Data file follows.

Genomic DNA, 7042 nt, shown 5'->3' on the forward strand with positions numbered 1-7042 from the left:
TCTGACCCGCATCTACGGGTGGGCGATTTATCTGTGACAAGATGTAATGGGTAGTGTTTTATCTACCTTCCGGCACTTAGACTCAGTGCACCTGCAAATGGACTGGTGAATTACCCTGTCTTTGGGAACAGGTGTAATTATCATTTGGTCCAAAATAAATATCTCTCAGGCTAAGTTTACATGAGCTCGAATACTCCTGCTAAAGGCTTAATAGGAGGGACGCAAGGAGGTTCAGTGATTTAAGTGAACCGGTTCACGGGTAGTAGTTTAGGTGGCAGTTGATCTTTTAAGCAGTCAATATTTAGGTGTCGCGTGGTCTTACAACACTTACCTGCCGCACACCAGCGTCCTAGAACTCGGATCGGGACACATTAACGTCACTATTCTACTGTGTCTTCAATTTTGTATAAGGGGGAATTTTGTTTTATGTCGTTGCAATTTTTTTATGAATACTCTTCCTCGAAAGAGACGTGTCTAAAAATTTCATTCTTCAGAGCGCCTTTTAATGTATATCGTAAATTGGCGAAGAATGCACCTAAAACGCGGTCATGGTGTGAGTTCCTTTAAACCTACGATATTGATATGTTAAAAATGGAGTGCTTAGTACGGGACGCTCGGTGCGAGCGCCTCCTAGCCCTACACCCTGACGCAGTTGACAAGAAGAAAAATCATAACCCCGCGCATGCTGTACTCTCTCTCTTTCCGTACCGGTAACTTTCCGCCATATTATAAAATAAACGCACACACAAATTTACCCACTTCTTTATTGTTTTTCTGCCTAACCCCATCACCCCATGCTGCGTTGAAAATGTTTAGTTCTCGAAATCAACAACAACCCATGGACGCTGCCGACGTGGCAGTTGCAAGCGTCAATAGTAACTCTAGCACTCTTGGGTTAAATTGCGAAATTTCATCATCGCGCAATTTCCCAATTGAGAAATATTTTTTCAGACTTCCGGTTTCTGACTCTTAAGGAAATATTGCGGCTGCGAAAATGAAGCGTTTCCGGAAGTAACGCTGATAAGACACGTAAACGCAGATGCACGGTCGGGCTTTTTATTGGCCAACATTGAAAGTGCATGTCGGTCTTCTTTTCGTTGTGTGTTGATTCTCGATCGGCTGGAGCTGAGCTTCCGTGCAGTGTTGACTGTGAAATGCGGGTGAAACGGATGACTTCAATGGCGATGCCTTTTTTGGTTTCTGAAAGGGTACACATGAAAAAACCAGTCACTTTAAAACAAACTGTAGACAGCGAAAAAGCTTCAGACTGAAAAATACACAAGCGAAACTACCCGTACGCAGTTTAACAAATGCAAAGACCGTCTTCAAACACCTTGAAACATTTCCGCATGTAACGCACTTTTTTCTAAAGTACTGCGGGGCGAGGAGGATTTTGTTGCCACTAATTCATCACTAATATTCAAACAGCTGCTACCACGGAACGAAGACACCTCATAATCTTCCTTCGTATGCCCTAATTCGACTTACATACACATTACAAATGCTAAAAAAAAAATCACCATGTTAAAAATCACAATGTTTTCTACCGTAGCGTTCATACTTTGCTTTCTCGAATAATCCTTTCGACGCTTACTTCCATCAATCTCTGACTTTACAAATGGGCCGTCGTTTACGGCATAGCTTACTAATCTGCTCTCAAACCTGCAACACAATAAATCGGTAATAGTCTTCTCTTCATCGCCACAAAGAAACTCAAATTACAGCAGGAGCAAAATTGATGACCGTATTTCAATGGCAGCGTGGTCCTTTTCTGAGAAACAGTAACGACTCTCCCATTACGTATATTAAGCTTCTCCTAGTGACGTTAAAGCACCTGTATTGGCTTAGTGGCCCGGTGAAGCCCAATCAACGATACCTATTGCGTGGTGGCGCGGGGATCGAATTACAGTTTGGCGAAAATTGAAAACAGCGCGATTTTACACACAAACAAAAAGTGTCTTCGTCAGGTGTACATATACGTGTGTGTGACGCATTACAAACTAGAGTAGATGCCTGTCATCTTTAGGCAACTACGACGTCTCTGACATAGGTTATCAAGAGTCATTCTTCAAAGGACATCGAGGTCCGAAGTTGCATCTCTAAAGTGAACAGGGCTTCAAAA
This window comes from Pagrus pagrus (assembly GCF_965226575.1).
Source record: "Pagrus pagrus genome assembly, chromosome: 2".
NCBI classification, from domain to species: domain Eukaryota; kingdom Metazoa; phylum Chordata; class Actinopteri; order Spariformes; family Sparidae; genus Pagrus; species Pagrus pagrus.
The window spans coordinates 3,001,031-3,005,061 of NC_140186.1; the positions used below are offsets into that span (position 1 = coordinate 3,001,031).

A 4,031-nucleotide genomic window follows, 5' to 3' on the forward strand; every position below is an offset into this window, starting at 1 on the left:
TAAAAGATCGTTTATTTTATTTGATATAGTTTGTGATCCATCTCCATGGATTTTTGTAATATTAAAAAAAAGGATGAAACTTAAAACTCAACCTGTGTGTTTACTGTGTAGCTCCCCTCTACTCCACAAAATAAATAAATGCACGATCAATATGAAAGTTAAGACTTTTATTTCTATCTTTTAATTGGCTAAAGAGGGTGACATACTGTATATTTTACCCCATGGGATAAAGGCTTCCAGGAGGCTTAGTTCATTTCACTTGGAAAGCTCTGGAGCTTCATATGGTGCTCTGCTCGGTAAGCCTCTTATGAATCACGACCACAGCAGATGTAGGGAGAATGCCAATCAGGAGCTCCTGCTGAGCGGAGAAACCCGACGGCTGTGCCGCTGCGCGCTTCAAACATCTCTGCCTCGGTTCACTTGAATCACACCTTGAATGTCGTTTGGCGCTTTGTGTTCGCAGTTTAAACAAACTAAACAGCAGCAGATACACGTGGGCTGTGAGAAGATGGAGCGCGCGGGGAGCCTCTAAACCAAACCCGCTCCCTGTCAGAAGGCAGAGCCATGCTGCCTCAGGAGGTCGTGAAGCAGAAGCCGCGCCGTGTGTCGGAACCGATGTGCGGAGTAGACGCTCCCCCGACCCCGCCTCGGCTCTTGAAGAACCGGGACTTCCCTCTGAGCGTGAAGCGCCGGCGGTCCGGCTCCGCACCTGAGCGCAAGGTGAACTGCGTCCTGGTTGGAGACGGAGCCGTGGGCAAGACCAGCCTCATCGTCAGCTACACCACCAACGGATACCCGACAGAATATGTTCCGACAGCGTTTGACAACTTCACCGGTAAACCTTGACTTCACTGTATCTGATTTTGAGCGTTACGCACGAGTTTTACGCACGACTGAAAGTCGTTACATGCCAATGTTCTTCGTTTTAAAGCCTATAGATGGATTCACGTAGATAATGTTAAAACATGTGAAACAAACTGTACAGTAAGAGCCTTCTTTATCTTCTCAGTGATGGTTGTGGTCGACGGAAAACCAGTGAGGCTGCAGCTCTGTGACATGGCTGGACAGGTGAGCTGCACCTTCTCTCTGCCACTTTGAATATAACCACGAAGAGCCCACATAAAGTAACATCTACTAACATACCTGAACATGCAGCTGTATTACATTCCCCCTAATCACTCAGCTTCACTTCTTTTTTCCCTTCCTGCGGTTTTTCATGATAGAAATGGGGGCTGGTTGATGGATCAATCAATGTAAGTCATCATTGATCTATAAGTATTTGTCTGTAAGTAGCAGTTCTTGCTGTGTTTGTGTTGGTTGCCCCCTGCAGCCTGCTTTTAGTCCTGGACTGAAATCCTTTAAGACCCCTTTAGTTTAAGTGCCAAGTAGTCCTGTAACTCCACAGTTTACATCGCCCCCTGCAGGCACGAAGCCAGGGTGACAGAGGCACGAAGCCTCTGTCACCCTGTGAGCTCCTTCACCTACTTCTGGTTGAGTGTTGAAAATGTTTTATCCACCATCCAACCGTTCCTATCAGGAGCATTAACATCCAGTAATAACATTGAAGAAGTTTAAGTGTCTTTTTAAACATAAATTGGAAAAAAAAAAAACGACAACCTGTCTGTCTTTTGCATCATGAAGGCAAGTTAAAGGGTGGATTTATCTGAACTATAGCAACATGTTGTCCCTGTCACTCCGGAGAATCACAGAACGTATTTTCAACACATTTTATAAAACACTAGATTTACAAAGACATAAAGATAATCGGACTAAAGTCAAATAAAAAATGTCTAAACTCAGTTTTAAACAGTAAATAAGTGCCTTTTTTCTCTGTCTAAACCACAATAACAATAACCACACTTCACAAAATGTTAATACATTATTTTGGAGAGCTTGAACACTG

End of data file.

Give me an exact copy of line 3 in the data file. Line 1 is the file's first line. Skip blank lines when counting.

This window comes from Pagrus pagrus (assembly GCF_965226575.1).